Deterrence and Patient Education

Patients need to be educated about the cause and progression of this disease to participate in the monitoring of the symptoms and alert the provider of any changes in symptoms early.

Enhancing Healthcare Team Outcomes

Crush injuries of the extremities are best managed by an interprofessional team that includes a surgeon, HBO specialist, wound specialist, ICU nurses, radiologist, orthopedic surgeon, vascular surgeon, and an internist. The key is to resuscitate the patient and salvage viable tissue. Once debridement and fasciotomy have been performed, HBO therapy may help improve the salvage rate of viable tissue.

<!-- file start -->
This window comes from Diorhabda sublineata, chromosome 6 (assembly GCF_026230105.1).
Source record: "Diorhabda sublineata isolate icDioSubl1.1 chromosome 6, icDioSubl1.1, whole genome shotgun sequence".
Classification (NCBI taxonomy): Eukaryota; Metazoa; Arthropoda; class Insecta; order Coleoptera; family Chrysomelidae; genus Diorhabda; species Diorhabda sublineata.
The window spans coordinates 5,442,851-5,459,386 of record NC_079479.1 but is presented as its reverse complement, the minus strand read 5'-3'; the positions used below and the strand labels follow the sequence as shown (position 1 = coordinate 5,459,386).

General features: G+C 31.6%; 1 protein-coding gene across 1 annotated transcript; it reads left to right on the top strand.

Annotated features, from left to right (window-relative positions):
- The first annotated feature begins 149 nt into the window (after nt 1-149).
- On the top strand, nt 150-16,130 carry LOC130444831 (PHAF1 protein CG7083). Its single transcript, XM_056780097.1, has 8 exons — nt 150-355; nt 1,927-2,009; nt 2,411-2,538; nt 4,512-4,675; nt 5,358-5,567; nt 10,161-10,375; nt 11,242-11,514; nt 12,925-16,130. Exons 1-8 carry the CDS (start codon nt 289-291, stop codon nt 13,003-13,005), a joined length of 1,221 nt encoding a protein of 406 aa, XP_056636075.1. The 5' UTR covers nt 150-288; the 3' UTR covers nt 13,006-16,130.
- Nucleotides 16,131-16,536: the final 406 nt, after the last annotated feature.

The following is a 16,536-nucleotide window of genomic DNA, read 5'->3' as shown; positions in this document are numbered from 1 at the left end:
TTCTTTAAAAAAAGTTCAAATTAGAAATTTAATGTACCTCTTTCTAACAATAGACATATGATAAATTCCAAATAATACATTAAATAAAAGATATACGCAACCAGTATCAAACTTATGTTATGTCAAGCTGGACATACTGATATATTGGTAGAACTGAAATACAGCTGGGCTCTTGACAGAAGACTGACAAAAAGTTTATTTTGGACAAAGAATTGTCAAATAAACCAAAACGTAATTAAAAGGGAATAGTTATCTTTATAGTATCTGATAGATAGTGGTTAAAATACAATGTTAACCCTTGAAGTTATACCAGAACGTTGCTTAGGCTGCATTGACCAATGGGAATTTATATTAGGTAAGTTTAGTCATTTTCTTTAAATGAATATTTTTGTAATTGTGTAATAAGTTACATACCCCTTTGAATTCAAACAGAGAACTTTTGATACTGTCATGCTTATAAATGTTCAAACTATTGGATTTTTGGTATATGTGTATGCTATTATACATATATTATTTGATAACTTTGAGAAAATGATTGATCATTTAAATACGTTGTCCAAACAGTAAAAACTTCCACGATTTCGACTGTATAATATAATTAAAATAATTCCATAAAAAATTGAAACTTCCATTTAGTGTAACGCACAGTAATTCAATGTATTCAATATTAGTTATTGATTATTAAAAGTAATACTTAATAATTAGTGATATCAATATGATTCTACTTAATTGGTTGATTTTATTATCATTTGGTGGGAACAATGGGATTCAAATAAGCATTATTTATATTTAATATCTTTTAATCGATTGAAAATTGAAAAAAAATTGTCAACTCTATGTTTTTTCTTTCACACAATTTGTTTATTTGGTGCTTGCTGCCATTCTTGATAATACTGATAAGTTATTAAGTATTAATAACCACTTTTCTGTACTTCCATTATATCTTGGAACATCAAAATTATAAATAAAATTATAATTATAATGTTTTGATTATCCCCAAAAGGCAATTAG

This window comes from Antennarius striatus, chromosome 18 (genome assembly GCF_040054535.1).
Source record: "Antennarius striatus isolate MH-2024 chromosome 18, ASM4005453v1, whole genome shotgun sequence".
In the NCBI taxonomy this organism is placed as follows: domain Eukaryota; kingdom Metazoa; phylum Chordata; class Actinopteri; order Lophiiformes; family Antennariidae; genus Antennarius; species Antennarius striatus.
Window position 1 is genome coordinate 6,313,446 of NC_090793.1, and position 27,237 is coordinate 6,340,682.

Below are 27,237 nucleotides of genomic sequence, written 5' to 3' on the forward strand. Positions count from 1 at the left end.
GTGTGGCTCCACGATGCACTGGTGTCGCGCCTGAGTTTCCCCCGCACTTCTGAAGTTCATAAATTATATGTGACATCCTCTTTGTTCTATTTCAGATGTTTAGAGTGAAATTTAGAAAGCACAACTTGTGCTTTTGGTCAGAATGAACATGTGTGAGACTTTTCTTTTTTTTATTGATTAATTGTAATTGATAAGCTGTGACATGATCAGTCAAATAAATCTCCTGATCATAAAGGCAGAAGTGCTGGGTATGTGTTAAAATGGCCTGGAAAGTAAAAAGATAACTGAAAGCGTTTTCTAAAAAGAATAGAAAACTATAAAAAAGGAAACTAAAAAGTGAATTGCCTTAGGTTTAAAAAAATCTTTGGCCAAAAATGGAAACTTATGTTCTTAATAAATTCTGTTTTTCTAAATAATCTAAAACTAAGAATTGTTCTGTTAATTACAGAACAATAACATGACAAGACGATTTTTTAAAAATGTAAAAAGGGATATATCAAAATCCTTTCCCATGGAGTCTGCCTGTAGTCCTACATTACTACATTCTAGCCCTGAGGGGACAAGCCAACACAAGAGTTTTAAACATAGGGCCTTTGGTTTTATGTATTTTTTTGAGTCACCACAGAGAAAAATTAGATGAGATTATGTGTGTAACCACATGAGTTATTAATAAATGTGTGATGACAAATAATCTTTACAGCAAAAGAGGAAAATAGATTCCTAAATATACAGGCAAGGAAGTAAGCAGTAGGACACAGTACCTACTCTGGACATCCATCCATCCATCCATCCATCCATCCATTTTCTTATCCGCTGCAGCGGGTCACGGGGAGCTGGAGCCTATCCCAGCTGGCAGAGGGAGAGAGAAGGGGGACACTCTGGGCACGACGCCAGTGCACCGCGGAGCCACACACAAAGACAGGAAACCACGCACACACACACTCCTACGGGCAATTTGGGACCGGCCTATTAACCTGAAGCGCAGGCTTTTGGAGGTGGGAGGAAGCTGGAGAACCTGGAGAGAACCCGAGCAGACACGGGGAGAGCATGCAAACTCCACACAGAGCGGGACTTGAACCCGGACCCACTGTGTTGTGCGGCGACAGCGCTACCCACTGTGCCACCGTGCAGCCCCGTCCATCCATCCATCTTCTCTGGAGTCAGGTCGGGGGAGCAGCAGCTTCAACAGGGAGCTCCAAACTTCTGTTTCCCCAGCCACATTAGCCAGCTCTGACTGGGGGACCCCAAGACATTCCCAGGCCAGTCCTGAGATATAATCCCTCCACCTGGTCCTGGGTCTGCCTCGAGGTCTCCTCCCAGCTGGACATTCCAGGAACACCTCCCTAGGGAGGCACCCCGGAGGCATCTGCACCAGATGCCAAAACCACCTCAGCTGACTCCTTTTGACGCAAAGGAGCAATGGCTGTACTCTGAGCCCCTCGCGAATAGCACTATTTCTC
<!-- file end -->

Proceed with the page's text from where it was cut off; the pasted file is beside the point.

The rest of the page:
The outcomes of patients with crush injuries are guarded as many individuals also have other associated injuries.

Article Details

Article Author

Tom Herron

Article Author

Anthony Haftel

Article Author

Klaus D. Torp

Article Editor:

Jeffrey S. Cooper


8/10/2022 8:24:28 PM